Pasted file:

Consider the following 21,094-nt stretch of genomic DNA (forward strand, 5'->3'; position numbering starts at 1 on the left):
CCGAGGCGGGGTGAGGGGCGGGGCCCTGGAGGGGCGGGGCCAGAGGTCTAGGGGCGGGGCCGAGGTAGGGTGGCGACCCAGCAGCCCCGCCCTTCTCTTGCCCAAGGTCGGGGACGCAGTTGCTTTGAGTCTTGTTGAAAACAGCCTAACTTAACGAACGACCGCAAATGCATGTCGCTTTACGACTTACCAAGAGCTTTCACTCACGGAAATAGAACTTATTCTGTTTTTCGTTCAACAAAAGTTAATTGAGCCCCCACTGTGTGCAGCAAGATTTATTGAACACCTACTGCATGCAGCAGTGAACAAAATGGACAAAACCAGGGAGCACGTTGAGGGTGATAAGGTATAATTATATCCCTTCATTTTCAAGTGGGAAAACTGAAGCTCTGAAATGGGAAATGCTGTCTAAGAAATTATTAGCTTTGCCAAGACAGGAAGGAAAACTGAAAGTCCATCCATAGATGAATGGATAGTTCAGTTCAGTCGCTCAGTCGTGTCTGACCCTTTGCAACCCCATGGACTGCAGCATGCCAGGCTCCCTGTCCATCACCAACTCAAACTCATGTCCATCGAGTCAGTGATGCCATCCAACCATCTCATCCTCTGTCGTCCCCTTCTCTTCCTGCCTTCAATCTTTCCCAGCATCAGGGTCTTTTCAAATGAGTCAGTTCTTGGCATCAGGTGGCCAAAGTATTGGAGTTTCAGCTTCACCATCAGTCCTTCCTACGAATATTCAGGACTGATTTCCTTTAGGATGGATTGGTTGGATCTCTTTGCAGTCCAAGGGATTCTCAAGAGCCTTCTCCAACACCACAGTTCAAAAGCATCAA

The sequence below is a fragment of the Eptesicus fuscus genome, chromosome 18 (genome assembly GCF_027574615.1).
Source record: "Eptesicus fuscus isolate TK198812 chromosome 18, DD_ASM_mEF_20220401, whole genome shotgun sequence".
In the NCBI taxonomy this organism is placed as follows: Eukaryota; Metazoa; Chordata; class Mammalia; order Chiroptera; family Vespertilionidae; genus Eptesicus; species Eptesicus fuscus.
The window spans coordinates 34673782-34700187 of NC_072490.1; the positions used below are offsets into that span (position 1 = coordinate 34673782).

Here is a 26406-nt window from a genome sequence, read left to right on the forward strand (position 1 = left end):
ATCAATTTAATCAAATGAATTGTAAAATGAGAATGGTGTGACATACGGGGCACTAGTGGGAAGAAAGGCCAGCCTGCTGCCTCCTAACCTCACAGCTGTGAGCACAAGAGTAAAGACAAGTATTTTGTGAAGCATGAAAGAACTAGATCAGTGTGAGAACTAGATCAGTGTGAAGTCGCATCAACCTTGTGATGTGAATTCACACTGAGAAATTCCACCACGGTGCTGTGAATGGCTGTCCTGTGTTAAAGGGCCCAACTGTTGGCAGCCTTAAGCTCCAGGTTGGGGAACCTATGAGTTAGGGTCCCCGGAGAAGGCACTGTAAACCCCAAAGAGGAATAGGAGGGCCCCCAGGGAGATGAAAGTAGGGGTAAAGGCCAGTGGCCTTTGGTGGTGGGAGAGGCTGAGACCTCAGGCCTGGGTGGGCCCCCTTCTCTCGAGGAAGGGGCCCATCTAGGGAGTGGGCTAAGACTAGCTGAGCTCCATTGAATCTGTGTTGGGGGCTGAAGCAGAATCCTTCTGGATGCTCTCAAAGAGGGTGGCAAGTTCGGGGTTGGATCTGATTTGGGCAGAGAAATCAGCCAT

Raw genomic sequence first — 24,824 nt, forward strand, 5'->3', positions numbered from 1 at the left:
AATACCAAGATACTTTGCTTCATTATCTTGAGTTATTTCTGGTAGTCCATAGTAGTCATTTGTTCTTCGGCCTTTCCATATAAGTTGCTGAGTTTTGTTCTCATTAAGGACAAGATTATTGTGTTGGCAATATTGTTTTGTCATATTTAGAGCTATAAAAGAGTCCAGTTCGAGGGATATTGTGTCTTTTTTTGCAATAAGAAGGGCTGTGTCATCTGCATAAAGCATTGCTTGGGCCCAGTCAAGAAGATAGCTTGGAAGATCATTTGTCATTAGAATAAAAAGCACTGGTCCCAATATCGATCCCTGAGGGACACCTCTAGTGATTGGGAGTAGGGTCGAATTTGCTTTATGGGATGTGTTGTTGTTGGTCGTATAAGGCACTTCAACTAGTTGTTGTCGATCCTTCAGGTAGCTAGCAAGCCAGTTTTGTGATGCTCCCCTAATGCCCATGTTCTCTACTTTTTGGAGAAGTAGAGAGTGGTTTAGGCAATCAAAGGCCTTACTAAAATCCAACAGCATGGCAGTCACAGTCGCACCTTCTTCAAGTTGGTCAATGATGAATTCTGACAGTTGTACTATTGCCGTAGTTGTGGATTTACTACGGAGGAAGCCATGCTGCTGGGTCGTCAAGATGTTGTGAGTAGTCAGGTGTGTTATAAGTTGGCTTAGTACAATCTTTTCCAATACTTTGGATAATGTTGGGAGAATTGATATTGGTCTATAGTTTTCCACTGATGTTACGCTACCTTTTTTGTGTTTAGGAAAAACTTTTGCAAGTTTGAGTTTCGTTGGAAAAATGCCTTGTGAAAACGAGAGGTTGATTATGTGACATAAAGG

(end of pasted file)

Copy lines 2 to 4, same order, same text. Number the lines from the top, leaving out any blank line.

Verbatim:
CCGAGGCGGGGTGAGGGGCGGGGCCCTGGAGGGGCGGGGCCAGAGGTCTAGGGGCGGGGCCGAGGTAGGGTGGCGACCCAGCAGCCCCGCCCTTCTCTTGCCCAAGGTCGGGGACGCAGTTGCTTTGAGTCTTGTTGAAAACAGCCTAACTTAACGAACGACCGCAAATGCATGTCGCTTTACGACTTACCAAGAGCTTTCACTCACGGAAATAGAACTTATTCTGTTTTTCGTTCAACAAAAGTTAATTGAGCCCCCACTGTGTGCAGCAAGATTTATTGAACACCTACTGCATGCAGCAGTGAACAAAATGGACAAAACCAGGGAGCACGTTGAGGGTGATAAGGTATAATTATATCCCTTCATTTTCAAGTGGGAAAACTGAAGCTCTGAAATGGGAAATGCTGTCTAAGAAATTATTAGCTTTGCCAAGACAGGAAGGAAAACTGAAAGTCCATCCATAGATGAATGGATAGTTCAGTTCAGTCGCTCAGTCGTGTCTGACCCTTTGCAACCCCATGGACTGCAGCATGCCAGGCTCCCTGTCCATCACCAACTCAAACTCATGTCCATCGAGTCAGTGATGCCATCCAACCATCTCATCCTCTGTCGTCCCCTTCTCTTCCTGCCTTCAATCTTTCCCAGCATCAGGGTCTTTTCAAATGAGTCAGTTCTTGGCATCAGGTGGCCAAAGTATTGGAGTTTCAGCTTCACCATCAGTCCTTCCTACGAATATTCAGGACTGATTTCCTTTAGGATGGATTGGTTGGATCTCTTTGCAGTCCAAGGGATTCTCAAGAGCCTTCTCCAACACCACAGTTCAAAAGCATCAA

The sequence below is a fragment of the Eptesicus fuscus genome, chromosome 18 (genome assembly GCF_027574615.1).
Source record: "Eptesicus fuscus isolate TK198812 chromosome 18, DD_ASM_mEF_20220401, whole genome shotgun sequence".